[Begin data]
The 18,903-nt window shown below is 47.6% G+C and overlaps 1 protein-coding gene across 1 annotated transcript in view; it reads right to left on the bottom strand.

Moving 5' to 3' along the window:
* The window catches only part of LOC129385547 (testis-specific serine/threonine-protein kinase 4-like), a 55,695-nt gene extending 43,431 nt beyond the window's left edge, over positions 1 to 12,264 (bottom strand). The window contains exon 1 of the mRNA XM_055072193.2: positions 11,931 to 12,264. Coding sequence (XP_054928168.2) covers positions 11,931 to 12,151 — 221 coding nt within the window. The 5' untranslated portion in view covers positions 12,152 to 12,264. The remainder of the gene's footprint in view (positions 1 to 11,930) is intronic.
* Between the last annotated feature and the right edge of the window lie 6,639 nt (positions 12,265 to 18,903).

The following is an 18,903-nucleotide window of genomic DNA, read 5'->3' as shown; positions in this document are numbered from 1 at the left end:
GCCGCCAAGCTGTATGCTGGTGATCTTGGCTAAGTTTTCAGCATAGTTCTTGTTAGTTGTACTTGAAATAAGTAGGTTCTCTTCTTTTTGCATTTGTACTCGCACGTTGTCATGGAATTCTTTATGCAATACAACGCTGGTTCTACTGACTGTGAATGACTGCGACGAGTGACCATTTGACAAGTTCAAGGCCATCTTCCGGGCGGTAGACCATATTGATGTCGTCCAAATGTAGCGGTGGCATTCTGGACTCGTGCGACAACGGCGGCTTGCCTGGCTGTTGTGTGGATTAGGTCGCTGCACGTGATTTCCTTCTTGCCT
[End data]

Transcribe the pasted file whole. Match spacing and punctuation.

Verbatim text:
The 18,903-nt window shown below is 47.6% G+C and overlaps 1 protein-coding gene across 1 annotated transcript in view; it reads right to left on the bottom strand.

Moving 5' to 3' along the window:
* The window catches only part of LOC129385547 (testis-specific serine/threonine-protein kinase 4-like), a 55,695-nt gene extending 43,431 nt beyond the window's left edge, over positions 1 to 12,264 (bottom strand). The window contains exon 1 of the mRNA XM_055072193.2: positions 11,931 to 12,264. Coding sequence (XP_054928168.2) covers positions 11,931 to 12,151 — 221 coding nt within the window. The 5' untranslated portion in view covers positions 12,152 to 12,264. The remainder of the gene's footprint in view (positions 1 to 11,930) is intronic.
* Between the last annotated feature and the right edge of the window lie 6,639 nt (positions 12,265 to 18,903).

The following is an 18,903-nucleotide window of genomic DNA, read 5'->3' as shown; positions in this document are numbered from 1 at the left end:
GCCGCCAAGCTGTATGCTGGTGATCTTGGCTAAGTTTTCAGCATAGTTCTTGTTAGTTGTACTTGAAATAAGTAGGTTCTCTTCTTTTTGCATTTGTACTCGCACGTTGTCATGGAATTCTTTATGCAATACAACGCTGGTTCTACTGACTGTGAATGACTGCGACGAGTGACCATTTGACAAGTTCAAGGCCATCTTCCGGGCGGTAGACCATATTGATGTCGTCCAAATGTAGCGGTGGCATTCTGGACTCGTGCGACAACGGCGGCTTGCCTGGCTGTTGTGTGGATTAGGTCGCTGCACGTGATTTCCTTCTTGCCT